In last week’s episode of The Habit Weekly I introduced The Fondue Pot Principle, which states that you can only give what you have—and that’s just fine. I discovered The Fondue Pot Principle when I put out a call on Facebook asking to borrow a fondue pot. Only one friend was able to come through for me…and yet that was enough. My delight at the one friend’s having what I needed was unsullied by the fact that a hundred or more friends didn’t have what I needed.
At the end of last week’s episode I promised to apply The Fondue Pot Principle to two specific writing-related questions that recently arose in my Writing with Flannery O’Connor online class. Three seemingly unrelated question elicited the same response from me. So either I’m a one-trick pony, or there’s a principle at work here.
Question 1 arose in a discussion of this very well-known passage from one of Flannery O’Connor’s essays:
When you can assume that your audience holds the same beliefs you do, you can relax a little and use more normal means of talking to it; when you have to assume that it does not, then you have to make your vision apparent by shock—to the hard of hearing you shout, and for the almost-blind you draw large and startling figures.
Here’s what Corey, one of the writers in the class, had to say about this idea:
I have no doubt that O’Connor wrote in this shouting, startling fashion, but I’m not sure I agree with her reasons for doing so. It assumes quite a lot to think that my audience is hard of hearing and I am wise enough to point it out to them. I know that I am blind and deaf in all sorts of ways. Perhaps we’re all blind and hard of hearing in our own way, so we ought to all be shouting at one another?
It had never occurred to me to view these remarks by Flannery O’Connor as possibly arrogant; indeed, I am disinclined to have any bad thoughts about Flannery O’Connor. But now that Corey points it out, I can see how this could be a concern. What makes me so sure that I see things the reader hasn’t seen or heard things they haven’t heard?
I think the Fondue Pot Principle helps sort this out. As a writer, you’re just called to give what you have to give, to give an account of what you have seen in the world. O’Connor puts it in terms of shouting and drawing large and startling figures, but tere’s a gentler way to say the same thing: When you write, you say to a reader, “Here’s something I see that you might not have seen.” Then you put it in terms that your reader can receive. That should be an act of generosity, not arrogance.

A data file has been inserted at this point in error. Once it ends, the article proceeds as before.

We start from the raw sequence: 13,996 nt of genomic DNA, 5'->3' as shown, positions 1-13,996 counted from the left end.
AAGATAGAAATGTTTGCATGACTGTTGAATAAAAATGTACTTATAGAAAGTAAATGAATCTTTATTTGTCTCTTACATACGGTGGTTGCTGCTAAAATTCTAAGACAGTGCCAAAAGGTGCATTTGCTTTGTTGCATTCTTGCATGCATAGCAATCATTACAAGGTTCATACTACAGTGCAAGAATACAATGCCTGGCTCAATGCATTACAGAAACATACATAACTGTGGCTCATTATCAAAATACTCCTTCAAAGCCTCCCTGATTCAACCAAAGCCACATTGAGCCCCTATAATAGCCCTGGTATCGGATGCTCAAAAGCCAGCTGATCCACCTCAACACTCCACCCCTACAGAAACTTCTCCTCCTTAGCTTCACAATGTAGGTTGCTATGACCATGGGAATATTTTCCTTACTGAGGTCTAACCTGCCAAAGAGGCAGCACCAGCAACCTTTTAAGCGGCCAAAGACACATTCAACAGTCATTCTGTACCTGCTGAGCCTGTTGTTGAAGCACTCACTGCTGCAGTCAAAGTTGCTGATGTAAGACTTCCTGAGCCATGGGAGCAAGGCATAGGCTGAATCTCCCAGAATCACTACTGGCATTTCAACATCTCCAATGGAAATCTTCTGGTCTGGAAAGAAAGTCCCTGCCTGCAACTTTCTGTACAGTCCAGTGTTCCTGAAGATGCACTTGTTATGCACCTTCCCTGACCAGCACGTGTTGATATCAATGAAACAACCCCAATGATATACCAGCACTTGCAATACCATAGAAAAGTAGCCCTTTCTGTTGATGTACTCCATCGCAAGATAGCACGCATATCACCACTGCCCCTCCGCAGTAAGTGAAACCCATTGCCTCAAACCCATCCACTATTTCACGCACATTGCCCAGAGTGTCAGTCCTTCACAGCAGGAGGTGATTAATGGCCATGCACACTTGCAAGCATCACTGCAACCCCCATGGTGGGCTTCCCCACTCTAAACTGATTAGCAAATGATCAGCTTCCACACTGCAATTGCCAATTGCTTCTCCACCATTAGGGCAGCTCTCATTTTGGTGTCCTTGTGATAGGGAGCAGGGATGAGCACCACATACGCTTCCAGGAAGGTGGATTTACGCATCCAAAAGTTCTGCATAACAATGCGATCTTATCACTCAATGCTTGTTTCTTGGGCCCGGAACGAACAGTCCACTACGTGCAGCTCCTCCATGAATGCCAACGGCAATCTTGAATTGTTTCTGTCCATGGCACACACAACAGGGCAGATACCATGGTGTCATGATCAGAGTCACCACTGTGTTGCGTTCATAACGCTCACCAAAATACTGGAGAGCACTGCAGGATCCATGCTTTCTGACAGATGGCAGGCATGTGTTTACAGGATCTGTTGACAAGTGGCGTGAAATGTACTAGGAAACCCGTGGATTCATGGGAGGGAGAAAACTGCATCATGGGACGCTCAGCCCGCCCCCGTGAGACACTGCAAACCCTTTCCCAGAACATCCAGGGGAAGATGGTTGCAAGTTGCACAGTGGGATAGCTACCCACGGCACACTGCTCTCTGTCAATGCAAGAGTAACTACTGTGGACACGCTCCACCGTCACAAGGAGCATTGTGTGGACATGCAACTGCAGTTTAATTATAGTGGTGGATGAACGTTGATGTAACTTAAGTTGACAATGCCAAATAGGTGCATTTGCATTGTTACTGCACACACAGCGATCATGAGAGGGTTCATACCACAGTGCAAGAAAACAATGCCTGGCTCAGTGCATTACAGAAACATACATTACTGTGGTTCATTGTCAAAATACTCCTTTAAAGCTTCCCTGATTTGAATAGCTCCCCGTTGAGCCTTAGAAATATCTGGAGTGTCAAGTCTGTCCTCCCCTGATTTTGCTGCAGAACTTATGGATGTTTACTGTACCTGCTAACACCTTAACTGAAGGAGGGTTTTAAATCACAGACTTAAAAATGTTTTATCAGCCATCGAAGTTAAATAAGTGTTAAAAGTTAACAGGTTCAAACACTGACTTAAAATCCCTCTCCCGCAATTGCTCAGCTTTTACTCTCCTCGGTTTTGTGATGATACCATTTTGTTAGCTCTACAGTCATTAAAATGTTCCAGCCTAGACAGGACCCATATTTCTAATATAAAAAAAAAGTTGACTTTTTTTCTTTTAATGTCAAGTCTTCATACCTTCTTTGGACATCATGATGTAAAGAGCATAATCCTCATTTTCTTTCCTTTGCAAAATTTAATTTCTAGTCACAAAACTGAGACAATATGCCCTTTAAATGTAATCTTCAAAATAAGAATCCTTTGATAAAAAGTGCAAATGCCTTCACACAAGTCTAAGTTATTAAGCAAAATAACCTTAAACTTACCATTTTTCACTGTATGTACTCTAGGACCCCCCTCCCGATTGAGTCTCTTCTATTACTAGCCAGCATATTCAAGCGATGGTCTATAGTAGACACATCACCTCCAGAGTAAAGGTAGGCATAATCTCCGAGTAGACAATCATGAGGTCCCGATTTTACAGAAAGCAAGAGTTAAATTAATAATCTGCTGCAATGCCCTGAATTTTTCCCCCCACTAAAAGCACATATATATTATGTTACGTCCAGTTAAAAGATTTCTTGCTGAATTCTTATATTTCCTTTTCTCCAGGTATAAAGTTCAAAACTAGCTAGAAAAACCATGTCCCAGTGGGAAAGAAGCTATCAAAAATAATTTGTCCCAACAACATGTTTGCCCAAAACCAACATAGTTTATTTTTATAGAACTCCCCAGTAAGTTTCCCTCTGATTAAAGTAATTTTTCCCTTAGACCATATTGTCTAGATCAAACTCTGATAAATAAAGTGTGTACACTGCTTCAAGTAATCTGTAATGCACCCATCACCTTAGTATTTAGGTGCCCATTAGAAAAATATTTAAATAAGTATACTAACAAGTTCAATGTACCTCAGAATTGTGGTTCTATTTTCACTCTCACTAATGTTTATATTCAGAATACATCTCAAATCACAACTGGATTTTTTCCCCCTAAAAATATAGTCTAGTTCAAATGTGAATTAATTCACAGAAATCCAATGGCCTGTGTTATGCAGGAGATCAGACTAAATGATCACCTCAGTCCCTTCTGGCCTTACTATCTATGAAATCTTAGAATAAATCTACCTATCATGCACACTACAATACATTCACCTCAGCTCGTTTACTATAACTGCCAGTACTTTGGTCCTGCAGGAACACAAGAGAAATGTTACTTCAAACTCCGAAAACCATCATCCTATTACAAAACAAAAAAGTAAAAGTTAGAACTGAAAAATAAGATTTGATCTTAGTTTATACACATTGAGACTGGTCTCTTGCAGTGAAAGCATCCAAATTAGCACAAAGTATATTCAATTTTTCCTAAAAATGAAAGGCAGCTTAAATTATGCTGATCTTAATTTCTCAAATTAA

If a friend is looking for his keys and I happen to be able to see his keys from where I’m sitting, I’m not assuming anything about my superior wisdom when I tell him I know where his keys are. When my friend Matthew lent me his fondue pot, there was no hint of arrogance, even though it was clear he had a fondue pot and I didn’t.
Question 2, from a writer named Renee, appears at first to be unrelated:
Do we focus on where our audience is or where we are? If I’m only thinking about the audience, I’m afraid I’ll fall into “give them what they want,” but if I focus on myself, then isn’t a commitment to self-expression equally off-base? There’s a ditch on both sides of this road!
Once again, the Fondue Pot Principle comes to the rescue. If you just focus on giving the reader what you have to give, you improve your chances of navigating between Renee’s two ditches. Hopefully we’re all shooting for more than merely giving the reader what she wants. Truth to tell, if your reader is just looking to get what she already knows she wants, Netflix may be the better option. The hope is to give the reader something she didn’t know she wanted, or, even better, to give her something she needs.
But it can be hard to know what the reader needs. So here’s what I recommend: Just give what you have to give, and trust that somebody needs it.
The other ditch Renee mentioned is a self-expression…or perhaps self-absorption. Giving the reader what you have to give is indeed a kind of self-expression, but it’s a kind of self-expression that looks and feels a lot like friendship. I love my friend Thomas because he acts like Thomas, and I love my friend Rebecca because she acts like Rebecca. They don’t act anything like one another.
As for self-expression, whether or not Thomas and Rebecca are thinking about self-expression, everything they do expresses self…I dare say, the less they think about self-expression, the more authentically they express self.
In most situations, neither Thomas nor Rebecca is thinking about giving me what I want or need, and yet I need what they’re bringing. That, it seems to me, is a pretty good model for steering between the ditches of self-indulgent self-expression on the one hand and pandering to an audience on the other.
Question 3 isn’t a question, but an observation from a writer named Lindsay.
As I write, I want to take seriously the fact that I am a human being within in particular context and culture, used to all sorts of “normal” that are not normal at all… I want to learn how to better capture this reality in my own writing.
I love this observation. Your culture and context create blind spots, but at the same time they give you a unique perspective. We all accept as normal things that aren’t normal. Also, when we actually pay attention, we all begin to see as abnormal things that others accept as normal. One of your most important jobs of a writer is to slow down and think about things that you normally take for granted. When you do, you’ve suddenly got something new to give to your readers, who likely have been too busy living their own lives to sit down and think deeply about this thing that you’ve thought about.
So there you go. The Fondue Pot Principle can give you a way of thinking through all sorts of writing-related questions. You can only give what you have to give. That’s all your readers want and expect from you.